That’s when the miners came. According to the AHS, which has maintained the ghost town since 1975, “In the spring of 1880, prospectors Charles B. Culver and W. F. Coxhead left the boomtown of Leadville to search for silver deposits in the Castle Creek Valley.” The town, which came to be known as Ashcroft, quickly ballooned to over 2,000 people, which was a much larger population than Aspen at the time. It even had two newspapers.
But, the party was over within three years, when it was discovered that the mines were shallow and couldn’t sustain the population. After 1885, only a handful of aging, single men with mine claims remained, and the last of them, “Judge” Jack Leahy, died in 1939.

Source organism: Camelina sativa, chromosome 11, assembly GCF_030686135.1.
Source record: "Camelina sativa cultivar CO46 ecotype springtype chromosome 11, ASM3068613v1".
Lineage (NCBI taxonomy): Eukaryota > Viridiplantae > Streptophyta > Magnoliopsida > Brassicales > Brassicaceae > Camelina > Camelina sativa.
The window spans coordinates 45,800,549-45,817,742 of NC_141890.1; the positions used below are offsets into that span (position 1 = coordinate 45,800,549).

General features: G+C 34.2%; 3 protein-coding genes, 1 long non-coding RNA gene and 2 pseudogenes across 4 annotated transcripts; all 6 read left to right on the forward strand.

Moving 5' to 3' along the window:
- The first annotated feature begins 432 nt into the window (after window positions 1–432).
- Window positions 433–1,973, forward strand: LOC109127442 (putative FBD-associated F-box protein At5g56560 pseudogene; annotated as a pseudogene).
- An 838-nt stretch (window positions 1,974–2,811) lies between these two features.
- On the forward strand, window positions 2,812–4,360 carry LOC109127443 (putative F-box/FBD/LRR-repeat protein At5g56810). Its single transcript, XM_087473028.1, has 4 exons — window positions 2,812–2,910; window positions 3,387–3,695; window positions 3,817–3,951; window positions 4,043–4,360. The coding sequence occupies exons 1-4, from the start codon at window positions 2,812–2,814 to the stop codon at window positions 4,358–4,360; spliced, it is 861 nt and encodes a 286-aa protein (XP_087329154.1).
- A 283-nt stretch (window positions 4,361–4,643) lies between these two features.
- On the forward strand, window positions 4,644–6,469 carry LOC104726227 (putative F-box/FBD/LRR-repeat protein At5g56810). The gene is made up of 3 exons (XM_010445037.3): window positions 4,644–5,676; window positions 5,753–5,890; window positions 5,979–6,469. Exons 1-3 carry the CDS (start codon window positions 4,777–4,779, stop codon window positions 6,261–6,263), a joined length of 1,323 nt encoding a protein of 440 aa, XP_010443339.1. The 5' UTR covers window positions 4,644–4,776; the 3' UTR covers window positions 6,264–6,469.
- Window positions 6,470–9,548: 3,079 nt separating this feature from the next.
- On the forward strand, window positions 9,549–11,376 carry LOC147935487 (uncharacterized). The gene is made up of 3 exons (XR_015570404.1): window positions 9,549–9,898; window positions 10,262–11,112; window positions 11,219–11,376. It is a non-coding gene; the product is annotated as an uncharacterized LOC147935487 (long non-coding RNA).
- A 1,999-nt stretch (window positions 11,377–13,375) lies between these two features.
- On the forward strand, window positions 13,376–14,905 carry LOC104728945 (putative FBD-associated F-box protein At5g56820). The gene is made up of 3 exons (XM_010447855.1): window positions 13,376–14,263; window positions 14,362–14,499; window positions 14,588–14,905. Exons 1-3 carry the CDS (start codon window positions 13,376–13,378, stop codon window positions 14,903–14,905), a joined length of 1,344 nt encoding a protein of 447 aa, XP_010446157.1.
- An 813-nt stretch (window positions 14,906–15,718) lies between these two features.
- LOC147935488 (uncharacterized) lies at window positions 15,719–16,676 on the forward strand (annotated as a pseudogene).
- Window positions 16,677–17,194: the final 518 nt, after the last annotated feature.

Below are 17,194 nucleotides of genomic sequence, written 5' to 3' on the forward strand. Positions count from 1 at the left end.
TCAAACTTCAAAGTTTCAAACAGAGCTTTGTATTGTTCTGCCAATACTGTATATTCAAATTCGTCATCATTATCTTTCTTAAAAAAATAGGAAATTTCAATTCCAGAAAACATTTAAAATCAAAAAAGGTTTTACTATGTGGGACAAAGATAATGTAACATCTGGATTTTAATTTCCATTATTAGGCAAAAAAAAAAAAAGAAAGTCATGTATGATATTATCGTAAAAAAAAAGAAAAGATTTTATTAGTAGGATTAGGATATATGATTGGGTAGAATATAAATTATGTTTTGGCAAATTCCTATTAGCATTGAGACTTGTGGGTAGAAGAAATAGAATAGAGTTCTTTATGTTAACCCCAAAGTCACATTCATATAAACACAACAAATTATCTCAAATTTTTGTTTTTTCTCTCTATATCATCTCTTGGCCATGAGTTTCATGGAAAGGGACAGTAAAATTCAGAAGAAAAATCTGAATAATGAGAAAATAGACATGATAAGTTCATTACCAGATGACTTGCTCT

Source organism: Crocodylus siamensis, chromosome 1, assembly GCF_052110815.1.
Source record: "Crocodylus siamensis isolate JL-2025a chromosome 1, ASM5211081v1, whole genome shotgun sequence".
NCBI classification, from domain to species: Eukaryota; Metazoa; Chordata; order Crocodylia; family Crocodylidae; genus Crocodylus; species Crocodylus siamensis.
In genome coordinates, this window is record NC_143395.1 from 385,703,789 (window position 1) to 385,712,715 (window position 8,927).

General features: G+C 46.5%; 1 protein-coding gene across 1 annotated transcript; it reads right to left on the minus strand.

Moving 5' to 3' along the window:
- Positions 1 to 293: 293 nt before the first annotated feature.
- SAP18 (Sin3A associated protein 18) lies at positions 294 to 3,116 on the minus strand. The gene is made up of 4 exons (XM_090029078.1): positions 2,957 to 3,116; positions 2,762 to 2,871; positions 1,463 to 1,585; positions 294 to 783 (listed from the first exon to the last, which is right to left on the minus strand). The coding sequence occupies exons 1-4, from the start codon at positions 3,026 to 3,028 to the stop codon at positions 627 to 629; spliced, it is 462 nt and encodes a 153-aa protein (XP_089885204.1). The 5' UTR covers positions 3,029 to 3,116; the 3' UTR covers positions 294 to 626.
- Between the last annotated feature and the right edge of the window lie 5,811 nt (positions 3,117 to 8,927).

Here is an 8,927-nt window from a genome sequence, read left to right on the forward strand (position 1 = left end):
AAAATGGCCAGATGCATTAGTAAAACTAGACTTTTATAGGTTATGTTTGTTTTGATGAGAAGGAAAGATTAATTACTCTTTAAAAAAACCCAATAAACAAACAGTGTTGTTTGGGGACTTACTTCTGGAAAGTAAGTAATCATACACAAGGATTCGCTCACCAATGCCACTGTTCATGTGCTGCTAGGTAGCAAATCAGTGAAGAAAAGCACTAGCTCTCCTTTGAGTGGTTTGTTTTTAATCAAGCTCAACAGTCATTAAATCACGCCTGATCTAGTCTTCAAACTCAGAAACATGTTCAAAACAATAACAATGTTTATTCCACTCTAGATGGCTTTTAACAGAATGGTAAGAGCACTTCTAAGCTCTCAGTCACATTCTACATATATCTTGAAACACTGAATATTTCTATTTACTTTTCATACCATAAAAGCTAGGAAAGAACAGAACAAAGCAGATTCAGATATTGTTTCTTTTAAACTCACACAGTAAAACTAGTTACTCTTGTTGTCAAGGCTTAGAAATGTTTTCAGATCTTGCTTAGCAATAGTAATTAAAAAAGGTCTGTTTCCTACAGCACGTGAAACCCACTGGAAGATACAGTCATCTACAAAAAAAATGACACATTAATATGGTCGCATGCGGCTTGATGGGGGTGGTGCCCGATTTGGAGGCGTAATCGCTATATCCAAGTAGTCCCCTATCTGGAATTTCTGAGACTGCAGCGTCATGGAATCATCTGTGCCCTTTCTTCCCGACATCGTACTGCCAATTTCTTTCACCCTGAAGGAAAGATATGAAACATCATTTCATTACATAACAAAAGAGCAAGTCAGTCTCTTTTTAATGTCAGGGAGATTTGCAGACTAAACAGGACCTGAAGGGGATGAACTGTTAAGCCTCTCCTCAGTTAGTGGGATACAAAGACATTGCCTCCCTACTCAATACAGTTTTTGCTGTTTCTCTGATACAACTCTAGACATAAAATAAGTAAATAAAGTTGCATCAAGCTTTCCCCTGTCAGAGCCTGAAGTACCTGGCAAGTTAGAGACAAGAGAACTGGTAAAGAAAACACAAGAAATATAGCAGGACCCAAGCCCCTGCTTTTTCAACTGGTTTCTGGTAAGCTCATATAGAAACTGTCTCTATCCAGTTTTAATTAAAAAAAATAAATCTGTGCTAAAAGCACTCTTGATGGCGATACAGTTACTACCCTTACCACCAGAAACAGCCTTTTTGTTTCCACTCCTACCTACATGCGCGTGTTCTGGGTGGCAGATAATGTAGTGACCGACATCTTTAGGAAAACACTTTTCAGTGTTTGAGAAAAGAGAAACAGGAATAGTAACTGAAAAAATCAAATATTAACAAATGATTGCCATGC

On the other side of Aspen, 16 miles up Highway 82, lie the remnants of the first mining town in the Roaring Fork Valley — Independence — so-called because legend has it that “prospectors discovered the Independence Gold Lode on July 4, 1879.” By 1882, the town had a population of roughly 1,500 with businesses, boarding houses, and three saloons. However, like Ashcroft, the boom didn’t last more than a few years, as workers began to migrate to Aspen for more work and a better climate since life was quite difficult at an elevation of 10,900 feet.
By 1888, there were only a 100 citizens left in Independence. In 1899, when the worst storm in Colorado history hit and blocked off supply routes to the town, the remaining men dismantled their homes and made 75 skis on which they escaped into Aspen.
So, why should we care about any of this?
“The ghost towns will tell us who has lived in this valley. You find very interesting things in the mining sites — metal, bone, stone, leather, glass bottles. As a historian, without looking at the past, we don’t have a way to look forward. We are bound to make the same mistakes,” said Gabianelli.